John Carpenter’s Lost Themes
Sacred Bones Records – 2015
To be honest with you, the opening track “Vortex” gave me goose-bumps because it’s the most “John Carpenter” sounding piece I’ve heard since the late 80s. It’s got this super cool groove that’s a cross between Escape From New York and Big Trouble in Little China. After some screechy sounds, a simple piano comes in only to be interrupted by a dark syncopated keyboard that throbs along with a stomping drum. It’s trademark Carpenter and easily one of the best tracks of his long and distinguished career as a composer.
In Carpenter’s own words, Lost Themes is a soundtrack for imaginary movies. It runs the gamut of different moods and Carpenter hopes will inspire people to visualize stories within their heads and maybe even filmmakers for their work.
“Obsidian” has interesting ebb & flow, sounding like a video game gone haywire and then slows down in way that made me think of Hans Zimmer scoring a John Woo movie. At the five-minute mark, the keyboard goes into Rick Wakeman-like mode, reminiscent to what the former Yes Keyboardist achieved in the movie The Burning.
In the linear notes, John Carpenter says “Lost Themes was all about having fun.” You can certainly hear pleasure on this album as the director/composer not only captures some of his signature sound but veers off into new directions. He gets musical assistance from his son Cody Carpenter and Godson Daniel Davies. Carpenter says, “the goal was to make his music more complete and fuller because they had unlimited tracks. “
There’s a grim finality to “Fallen.” It definitely feels like someone has been defeated and beat down. I like how a driving keyboard picks up the pace just two and a half minutes in and how the electric guitar gives the tune a boost of power.
There is an aura of an area being ruled in “Domain.” The quicker guitar/keyboard melody that ventures in not only gives the track energy but a sense of humor as well. The quick played keyboard riff that is played a third of the way is amusing. There is some real creative keyboard work that is geared for the fantastic world of fantasy rather than horror. Carpenter is getting a chance to explore new musical worlds.
There’s definitely something shrouded in “Mystery” that is not easy to figure out, but worth seeking the answer to. I like the musical time change 2-minutes and 40-seconds in, when the tune gets darker and more serious. The distorted electric guitar embellishes it further along with the screaming vibrato keyboard.
A dark, harmonious succession of notes leads you down into “Abyss.” A keyboard pattern is complimented by the percussion. It’s really cool hearing how the musicians grab a hold of the bouncing rhythm mid-way through and then ride it with the instrumentation that follows.
“Wraith” has a real engrossing beginning with what sounds kind of like calypso drums leading into hard-charging guitar. In some ways this instrumentation makes me think of Tangerine Dream, whom I’ve always loved. I know Carpenter is a fan of their work, especially the William Friedkin movie Sorcerer, so this wouldn’t be a far-fetched comparison.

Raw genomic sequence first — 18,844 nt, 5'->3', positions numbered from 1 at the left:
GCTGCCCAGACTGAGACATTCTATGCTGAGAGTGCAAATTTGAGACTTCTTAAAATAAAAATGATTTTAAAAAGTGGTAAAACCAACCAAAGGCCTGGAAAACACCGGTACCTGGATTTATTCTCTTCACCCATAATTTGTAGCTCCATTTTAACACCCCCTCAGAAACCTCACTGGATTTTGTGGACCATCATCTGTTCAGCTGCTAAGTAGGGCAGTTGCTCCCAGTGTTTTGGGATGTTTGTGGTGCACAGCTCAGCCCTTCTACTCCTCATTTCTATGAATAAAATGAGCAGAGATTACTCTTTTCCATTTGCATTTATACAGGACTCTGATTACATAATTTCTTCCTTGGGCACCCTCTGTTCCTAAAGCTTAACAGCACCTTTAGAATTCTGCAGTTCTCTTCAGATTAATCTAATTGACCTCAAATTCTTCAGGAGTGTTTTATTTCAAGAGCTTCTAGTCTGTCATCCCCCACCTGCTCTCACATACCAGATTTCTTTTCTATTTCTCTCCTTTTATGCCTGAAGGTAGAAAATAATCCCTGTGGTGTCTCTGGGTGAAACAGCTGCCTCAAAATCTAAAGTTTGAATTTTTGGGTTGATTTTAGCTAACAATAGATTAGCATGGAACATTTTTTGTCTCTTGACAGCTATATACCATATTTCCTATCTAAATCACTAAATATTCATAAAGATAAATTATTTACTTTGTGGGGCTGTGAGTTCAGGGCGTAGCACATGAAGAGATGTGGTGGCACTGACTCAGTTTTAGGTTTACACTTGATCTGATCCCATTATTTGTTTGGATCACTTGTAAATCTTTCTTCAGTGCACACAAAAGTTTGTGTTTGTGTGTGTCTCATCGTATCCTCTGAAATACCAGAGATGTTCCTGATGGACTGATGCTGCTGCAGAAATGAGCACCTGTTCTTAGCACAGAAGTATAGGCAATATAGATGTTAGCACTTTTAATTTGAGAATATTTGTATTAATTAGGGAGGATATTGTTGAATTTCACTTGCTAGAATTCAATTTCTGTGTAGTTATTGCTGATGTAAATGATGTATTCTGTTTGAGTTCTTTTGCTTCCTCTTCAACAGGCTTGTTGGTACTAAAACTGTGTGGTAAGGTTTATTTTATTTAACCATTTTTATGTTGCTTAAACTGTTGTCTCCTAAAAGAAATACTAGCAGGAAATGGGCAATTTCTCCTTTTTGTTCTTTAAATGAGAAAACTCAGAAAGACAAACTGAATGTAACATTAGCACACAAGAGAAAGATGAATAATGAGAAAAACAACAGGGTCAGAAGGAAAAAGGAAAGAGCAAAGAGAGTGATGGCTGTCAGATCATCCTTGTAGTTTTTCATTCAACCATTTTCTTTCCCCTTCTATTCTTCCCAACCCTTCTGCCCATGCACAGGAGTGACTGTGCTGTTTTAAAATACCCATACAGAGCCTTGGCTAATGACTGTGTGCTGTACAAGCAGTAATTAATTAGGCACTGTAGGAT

It sounds as though “Purgatory” isn’t the happiest place to be with the sullen music representing this cue. The steel guitar is reminiscent of what John Carpenter did with his Vampires score.
The really high pitched keyboard notes towards the end reminded me of something you’d hear on the Fresh Aire series from Mannheim Steamroller.
“Night” features a dark, funky approach that isn’t scary but actively cool. There’s a momentum that keeps rolling forward, pushing you through darkness towards the dawn.
The last six tracks are remixes of the five of the tracks listed above.
Zola Jesus (Nika Roza) contributes her earthy vocals to “Night” (Zola Jesus and Dean Hurley Remix) and Dean Hurley gives the tune a touch of his David Lynch-like sensibility. There are some mad beats in “Wraith” (ohGr Remix).
Silent Servant (Juan Mendez) keeps his manipulation of “Vortex” (Silent Servant Remix) within the musical pocket John Carpenter had etched prior on this album.
(Blanck Mass Remix) of “Fallen” treads into trip-hop territory with cymbals and heavy beats leading the way.
My favorite remix track is “Abyss” (JG Thirlwell Remix) because the Australian Producer/Composer (also known as Clint Ruin, Frank Want among others) augments the Carpenter music in a way that it sounds like John Carpenter. I could easily hear this rendition in Escape From New York or Escape From LA. Sure it’s got beats and a mix of dance floor ingredients, but it stays the most true to the source.
The last track “Fallen” (Bill Kouligas Remix) is the most esoteric and least listenable of the lot because it’s just a jumble of all sorts of sounds spun around in an audio blender.
You don’t have to be a fan of John Carpenter’s movies to appreciate purchasing his first solo album. With all of the listeners of electronic music, techno, trip-hop, chill out, ambient, rock-n-roll and of course film scores, there is a world of people Lost Themes would appeal to. Some of the tunes will get you from the get go, while others I’m certain will grow on you.
There isn’t another film director alive that does what John Carpenter does as a composer. We’ve got to stand up and celebrate the man’s considerable talent. I’ve read that John Carpenter would be willing to take this music on the road with his son Cody and Daniel Davies if there was a demand. I’m here to say I’d be there in a moment and I know for a fact there a legion of John Carpenter supporters who would join me.
Lost Themes is a special occasion for the listening world that should be enjoyed with vigor.